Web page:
German direct selling volumes edge higher
OREANDA-NEWS. The amount of renewable power registered to be sold directly on the German wholesale power market increased again for March, but the monthly rise lagged behind the sharp increase in the previous two months.
Renewable power registered for direct selling in March rose by 763MW to a total of around 47.3GW, according to data from Germany's four transmission system operators (TSOs) 50 Hertz, Amprion, Tennet and TransnetBW.
Direct selling volumes rose by 1.26GW in the previous month and by 1.36GW in January. But the lower increase for March was still largely in line with an average monthly increase of 705MW in 2014.
Onshore wind power capacity registered for direct selling in March rose by around 437MW to a total of 33.78GW. Total onshore wind power capacity stood at around 38.1GW as of the end of last year, according to German wind power association BWE and German engineering federation VDMA. This means that around 88pc of installed onshore wind power capacity will be sold directly on the wholesale power market in March.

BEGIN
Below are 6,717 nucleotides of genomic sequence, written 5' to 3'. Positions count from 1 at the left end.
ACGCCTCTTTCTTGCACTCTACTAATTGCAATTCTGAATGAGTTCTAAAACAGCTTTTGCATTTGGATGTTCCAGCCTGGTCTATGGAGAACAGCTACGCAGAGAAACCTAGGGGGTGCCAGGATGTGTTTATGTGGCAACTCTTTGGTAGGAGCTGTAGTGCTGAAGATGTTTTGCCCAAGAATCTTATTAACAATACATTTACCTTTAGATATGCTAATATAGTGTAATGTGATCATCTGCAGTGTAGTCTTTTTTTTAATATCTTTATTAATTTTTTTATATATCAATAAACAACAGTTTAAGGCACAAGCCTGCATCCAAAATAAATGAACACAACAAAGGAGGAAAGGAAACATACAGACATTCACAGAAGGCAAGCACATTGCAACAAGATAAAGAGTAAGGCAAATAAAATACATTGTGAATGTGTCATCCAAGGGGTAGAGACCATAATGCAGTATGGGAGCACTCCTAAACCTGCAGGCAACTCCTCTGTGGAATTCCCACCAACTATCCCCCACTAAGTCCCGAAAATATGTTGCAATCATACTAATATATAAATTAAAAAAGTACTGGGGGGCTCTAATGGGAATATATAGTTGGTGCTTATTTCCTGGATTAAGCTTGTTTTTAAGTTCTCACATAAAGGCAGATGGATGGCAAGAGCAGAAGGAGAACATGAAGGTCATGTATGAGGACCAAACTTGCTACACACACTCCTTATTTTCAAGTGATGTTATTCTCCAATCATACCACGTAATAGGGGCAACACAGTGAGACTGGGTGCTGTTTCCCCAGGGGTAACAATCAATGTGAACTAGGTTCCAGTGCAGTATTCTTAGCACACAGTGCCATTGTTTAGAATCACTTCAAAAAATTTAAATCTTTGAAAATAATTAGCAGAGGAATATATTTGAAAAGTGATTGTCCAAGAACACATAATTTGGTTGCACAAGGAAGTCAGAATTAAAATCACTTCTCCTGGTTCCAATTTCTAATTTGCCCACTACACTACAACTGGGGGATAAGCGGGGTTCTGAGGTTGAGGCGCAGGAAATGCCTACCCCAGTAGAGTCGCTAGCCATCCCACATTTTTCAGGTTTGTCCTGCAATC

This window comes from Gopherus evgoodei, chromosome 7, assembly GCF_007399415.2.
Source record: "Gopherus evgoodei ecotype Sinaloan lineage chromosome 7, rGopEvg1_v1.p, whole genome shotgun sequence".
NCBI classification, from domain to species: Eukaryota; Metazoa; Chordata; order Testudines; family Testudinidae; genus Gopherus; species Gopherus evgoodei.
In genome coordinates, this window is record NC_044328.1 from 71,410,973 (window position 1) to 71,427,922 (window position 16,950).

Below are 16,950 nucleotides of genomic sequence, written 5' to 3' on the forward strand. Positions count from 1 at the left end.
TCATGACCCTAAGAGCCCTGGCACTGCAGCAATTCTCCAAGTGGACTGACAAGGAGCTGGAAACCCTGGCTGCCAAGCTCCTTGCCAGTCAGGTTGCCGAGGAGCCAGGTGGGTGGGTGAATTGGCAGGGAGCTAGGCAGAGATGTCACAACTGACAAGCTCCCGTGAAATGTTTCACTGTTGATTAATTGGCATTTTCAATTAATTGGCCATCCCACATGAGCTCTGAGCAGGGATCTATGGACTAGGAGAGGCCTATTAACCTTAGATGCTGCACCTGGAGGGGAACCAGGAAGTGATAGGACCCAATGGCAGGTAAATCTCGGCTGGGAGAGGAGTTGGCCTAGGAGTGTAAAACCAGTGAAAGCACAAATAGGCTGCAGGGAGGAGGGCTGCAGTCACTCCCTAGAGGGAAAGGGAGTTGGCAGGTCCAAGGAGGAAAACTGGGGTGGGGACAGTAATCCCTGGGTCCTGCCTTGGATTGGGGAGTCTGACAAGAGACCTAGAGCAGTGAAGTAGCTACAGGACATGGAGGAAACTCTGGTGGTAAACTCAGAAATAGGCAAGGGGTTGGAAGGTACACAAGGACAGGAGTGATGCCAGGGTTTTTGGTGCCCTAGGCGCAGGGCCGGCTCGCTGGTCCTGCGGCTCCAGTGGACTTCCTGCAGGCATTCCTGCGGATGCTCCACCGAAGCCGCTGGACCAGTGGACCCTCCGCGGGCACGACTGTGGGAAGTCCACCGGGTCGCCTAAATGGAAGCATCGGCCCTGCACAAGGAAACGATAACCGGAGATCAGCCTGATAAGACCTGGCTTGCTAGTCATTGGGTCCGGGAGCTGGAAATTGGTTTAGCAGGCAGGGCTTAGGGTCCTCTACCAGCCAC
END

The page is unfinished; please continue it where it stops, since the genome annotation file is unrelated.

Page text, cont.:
Offshore wind power registered for direct selling in March rose by 154.3MW month on month to around 1.6GW — or 100pc of total capacity connected to the German grid.
Solar power capacity registered for March ticked up by around 112MW month on month to a total of 6.2GW. Germany's total solar power capacity amounted to around 38.2GW as of the end of last year, data from German grid regulator Bnetza show.
Germany introduced direct selling for renewable power under the optional market premium scheme at the start of 2012. The amount of renewable energy registered for direct selling has increased steadily since then and the scheme received an additional boost from reforms to the renewable energy act (EEG) last year. The reformed EEG introduced mandatory direct selling for new renewable power plants with a capacity of more than 500kW on 1 August 2014. This threshold for new plants will fall to 250kW in 2016.
Renewable power generators in the direct selling scheme sell their own output or commission a direct marketer on their behalf, rather than relying on TSOs. The generators give up their fixed feed-in tariffs in return for a market premium based on the average monthly price on the Epex Spot exchange, and a management fee aimed at reimbursing them for the administrative cost for selling renewable output directly on the market.
Existing renewable power plants continue to have a choice between fixed feed-in tariffs and a market premium but have to be remotely controllable by 31 March to be able to participate in the direct selling scheme. This means that direct selling volumes for April should reveal the extent to which existing renewable power plants have installed remote control technology.
Norwegian state-owned utility Statkraft is Germany's biggest direct seller of renewable power and manages a portfolio of 8.9GW, of which nearly 7.5GW were remotely controllable as of week 8.